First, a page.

Competitiveness Not Unity Basis For Strength

By M. Bakri Musa

Hardly a day goes by without Malay leaders of all persuasions lamenting our lack of unity. If only we are united, they earnestly assure us, we could take on the world!

I respectfully disagree; their conviction is misplaced. The force that would make Malays strong is not unity rather competitiveness. If we are competitive, then our place in Tanah Melayu (Malay Land) or even Dunia Allah (God’s World) would be assured. If we are not, then we would forever have to be indulged with such silly fantasies as Ketuanan Melayu (Malay Hegemony). We would perpetually have to pin our hopes on such political amulets as Article 153 of our constitution (guaranteeing our special status).

Our leaders’ quixotic quest for “unity” is not only misplaced but also distracting. It distracts from the pressing challenge of making us competitive.

These leaders’ obsession with unity is misguided for another reason. They take unity to mean unanimity. To them we are not united unless we parrot their views. Any disagreement is an expression of “disunity.” They prefer us to be like a flock of sheep.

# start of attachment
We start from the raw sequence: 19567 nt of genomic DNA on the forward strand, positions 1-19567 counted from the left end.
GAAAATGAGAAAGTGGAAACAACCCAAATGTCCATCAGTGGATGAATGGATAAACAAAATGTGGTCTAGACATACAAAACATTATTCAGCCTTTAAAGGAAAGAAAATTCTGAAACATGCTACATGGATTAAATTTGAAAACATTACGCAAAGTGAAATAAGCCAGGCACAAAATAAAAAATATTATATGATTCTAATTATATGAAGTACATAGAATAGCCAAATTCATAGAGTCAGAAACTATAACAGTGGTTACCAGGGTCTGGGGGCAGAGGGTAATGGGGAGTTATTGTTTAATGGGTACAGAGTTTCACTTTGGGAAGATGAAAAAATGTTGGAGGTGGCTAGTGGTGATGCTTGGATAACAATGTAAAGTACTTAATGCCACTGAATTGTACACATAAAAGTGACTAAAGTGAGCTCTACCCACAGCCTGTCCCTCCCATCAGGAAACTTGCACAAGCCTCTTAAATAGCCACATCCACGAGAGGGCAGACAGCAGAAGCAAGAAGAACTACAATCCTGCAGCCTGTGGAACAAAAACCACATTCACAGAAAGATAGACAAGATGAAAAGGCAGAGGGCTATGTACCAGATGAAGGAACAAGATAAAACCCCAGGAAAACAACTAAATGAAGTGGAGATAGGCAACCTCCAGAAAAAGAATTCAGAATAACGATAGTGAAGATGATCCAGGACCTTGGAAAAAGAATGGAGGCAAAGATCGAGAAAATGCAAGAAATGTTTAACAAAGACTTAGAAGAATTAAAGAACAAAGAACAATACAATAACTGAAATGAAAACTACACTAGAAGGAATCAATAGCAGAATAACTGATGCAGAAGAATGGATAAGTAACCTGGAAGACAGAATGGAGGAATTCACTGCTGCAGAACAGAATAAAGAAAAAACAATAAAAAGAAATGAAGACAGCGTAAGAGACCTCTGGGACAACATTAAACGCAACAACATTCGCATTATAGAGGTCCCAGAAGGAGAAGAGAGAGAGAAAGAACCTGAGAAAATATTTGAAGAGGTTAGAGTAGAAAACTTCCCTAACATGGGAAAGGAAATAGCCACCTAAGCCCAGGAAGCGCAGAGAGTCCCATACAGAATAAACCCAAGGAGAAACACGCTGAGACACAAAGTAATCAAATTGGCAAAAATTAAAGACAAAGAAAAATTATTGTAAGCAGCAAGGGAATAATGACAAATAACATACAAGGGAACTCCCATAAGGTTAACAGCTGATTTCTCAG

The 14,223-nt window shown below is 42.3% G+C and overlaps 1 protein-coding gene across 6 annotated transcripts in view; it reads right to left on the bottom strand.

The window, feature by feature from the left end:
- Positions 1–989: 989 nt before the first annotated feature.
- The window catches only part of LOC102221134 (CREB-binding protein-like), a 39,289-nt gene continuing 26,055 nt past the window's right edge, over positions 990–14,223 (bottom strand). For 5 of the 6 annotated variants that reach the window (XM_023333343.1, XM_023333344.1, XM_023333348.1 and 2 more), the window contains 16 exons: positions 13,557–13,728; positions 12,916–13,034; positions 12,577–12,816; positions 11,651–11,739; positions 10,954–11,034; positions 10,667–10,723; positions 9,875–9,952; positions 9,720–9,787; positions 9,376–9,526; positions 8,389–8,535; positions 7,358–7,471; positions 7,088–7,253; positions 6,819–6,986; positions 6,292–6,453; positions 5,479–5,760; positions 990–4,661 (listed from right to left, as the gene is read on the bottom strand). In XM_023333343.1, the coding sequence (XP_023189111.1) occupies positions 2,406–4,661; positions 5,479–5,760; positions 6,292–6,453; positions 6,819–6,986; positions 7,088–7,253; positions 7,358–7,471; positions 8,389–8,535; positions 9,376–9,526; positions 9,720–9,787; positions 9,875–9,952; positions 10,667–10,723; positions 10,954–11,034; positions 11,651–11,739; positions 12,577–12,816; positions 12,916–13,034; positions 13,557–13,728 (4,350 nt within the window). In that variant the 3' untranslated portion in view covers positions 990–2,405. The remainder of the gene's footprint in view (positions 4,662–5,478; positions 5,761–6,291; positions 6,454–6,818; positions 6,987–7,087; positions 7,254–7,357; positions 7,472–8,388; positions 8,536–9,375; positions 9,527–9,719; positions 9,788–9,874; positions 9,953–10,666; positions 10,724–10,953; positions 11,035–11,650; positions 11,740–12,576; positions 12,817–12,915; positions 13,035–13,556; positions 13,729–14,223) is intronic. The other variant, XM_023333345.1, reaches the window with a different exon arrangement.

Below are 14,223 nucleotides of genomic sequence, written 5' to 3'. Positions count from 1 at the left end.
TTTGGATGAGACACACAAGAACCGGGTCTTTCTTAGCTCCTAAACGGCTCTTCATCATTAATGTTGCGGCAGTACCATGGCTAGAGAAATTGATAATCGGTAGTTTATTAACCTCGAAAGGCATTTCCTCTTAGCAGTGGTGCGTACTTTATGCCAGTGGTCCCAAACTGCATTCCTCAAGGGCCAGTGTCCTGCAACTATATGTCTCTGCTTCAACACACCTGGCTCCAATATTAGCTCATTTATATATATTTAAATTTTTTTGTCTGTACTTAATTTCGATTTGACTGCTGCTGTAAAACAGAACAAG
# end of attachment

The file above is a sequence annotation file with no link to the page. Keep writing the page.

They would like us to believe that their leadership is of the shepherd leading the flock from one lush meadow to the next, ensuring that no one is left behind or be preyed upon. J.S. Bach’s cantata Sheep May Safely Graze (BWV 208) is a beautiful rendition of this benign biblical imagery of the pastoral ideal.

Unfortunately, the harsh reality is that far too many of our leaders today are sly foxes cloaked in shepherd’s clothing. Instead of tending to us, they would be the first to prey upon us. Instead of protecting us from the elements, these “shepherds” would ensure that they have their istana kayangan (fantasy palaces) first, and if there were the odd lumber pieces left over, only then could the flock hope to have a wall to their shed.

We have nine sultans, all fabulously wealthy luxuriating in their Shangri la palaces at taxpayers’ expense; likewise our political leaders, as obscenely exemplified by former Selangor Chief Minister Khir Toyo and Prime Minister Abdullah Badawi. I challenge anyone to name a charitable foundation funded by any of them.

These are the leaders who are forever exhorting us towards “unity.” It is a unity to serve their purpose, not ours.

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